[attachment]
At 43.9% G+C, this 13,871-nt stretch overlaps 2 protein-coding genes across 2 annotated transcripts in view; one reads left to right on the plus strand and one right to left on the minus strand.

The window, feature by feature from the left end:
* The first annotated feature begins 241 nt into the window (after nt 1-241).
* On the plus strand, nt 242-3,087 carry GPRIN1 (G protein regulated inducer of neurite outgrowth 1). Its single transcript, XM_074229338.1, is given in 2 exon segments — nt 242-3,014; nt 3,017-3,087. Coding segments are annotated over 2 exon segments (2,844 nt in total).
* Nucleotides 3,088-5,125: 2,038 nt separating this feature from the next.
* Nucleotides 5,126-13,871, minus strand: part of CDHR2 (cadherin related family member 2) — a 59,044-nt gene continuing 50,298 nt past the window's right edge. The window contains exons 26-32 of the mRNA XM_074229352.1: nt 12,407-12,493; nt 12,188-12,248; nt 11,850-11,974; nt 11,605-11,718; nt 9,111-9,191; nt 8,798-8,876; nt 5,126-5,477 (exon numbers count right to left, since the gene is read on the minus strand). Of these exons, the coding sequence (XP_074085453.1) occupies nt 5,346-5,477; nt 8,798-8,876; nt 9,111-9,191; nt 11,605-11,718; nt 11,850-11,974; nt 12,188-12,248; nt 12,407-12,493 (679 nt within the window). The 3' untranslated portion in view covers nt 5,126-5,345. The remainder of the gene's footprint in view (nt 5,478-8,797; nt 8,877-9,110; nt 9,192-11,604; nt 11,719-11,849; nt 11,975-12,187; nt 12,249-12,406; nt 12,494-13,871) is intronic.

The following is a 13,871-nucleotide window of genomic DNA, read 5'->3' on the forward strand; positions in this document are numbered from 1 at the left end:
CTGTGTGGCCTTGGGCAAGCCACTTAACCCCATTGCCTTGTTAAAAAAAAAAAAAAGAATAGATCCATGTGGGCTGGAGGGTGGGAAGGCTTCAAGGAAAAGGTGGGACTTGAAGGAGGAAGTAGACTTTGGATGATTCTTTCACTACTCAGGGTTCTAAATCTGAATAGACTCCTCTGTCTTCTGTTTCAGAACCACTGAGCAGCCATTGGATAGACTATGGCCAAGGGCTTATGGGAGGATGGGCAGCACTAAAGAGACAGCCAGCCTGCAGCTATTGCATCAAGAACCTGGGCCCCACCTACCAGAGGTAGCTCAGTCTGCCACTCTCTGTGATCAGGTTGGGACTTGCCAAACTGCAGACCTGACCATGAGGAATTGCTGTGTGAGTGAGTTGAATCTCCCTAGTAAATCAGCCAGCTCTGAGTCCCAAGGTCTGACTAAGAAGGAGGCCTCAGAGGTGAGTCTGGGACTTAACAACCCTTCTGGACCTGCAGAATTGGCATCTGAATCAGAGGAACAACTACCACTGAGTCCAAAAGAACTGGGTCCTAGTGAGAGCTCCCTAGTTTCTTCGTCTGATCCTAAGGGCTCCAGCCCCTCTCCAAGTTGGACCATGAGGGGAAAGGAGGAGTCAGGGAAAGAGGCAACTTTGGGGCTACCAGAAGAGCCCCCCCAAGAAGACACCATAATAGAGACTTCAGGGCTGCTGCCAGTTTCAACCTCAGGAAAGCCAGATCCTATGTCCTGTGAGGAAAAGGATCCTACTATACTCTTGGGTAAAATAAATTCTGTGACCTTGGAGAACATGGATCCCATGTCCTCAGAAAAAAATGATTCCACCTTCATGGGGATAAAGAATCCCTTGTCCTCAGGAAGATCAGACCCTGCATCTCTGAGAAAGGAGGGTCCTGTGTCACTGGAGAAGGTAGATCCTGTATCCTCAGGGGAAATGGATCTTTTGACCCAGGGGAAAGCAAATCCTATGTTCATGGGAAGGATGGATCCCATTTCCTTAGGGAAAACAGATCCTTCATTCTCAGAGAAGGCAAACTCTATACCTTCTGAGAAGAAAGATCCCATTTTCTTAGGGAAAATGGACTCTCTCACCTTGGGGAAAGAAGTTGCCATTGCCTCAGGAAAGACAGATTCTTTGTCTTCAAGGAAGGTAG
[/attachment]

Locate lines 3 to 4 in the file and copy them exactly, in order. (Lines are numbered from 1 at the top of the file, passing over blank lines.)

* The first annotated feature begins 241 nt into the window (after nt 1-241).
* On the plus strand, nt 242-3,087 carry GPRIN1 (G protein regulated inducer of neurite outgrowth 1). Its single transcript, XM_074229338.1, is given in 2 exon segments — nt 242-3,014; nt 3,017-3,087. Coding segments are annotated over 2 exon segments (2,844 nt in total).